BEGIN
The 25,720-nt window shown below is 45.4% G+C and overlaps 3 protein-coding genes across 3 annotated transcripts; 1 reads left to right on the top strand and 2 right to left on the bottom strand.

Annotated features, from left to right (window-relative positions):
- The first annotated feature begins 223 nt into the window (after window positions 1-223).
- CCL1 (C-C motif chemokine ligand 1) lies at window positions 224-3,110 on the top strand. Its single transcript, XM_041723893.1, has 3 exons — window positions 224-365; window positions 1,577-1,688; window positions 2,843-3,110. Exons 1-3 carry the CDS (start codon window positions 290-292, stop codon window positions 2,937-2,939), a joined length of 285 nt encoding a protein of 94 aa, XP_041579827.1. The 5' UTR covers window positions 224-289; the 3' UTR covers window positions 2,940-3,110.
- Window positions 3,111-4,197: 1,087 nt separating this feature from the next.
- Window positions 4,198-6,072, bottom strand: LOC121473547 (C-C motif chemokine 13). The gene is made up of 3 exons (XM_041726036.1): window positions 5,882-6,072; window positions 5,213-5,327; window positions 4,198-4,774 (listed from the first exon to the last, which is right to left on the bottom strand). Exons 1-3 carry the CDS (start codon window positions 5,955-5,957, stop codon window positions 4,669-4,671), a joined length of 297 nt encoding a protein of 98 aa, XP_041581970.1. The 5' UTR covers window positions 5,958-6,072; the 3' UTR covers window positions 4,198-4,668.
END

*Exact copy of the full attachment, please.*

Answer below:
The 25,720-nt window shown below is 45.4% G+C and overlaps 3 protein-coding genes across 3 annotated transcripts; 1 reads left to right on the top strand and 2 right to left on the bottom strand.

Annotated features, from left to right (window-relative positions):
- The first annotated feature begins 223 nt into the window (after window positions 1-223).
- CCL1 (C-C motif chemokine ligand 1) lies at window positions 224-3,110 on the top strand. Its single transcript, XM_041723893.1, has 3 exons — window positions 224-365; window positions 1,577-1,688; window positions 2,843-3,110. Exons 1-3 carry the CDS (start codon window positions 290-292, stop codon window positions 2,937-2,939), a joined length of 285 nt encoding a protein of 94 aa, XP_041579827.1. The 5' UTR covers window positions 224-289; the 3' UTR covers window positions 2,940-3,110.
- Window positions 3,111-4,197: 1,087 nt separating this feature from the next.
- Window positions 4,198-6,072, bottom strand: LOC121473547 (C-C motif chemokine 13). The gene is made up of 3 exons (XM_041726036.1): window positions 5,882-6,072; window positions 5,213-5,327; window positions 4,198-4,774 (listed from the first exon to the last, which is right to left on the bottom strand). Exons 1-3 carry the CDS (start codon window positions 5,955-5,957, stop codon window positions 4,669-4,671), a joined length of 297 nt encoding a protein of 98 aa, XP_041581970.1. The 5' UTR covers window positions 5,958-6,072; the 3' UTR covers window positions 4,198-4,668.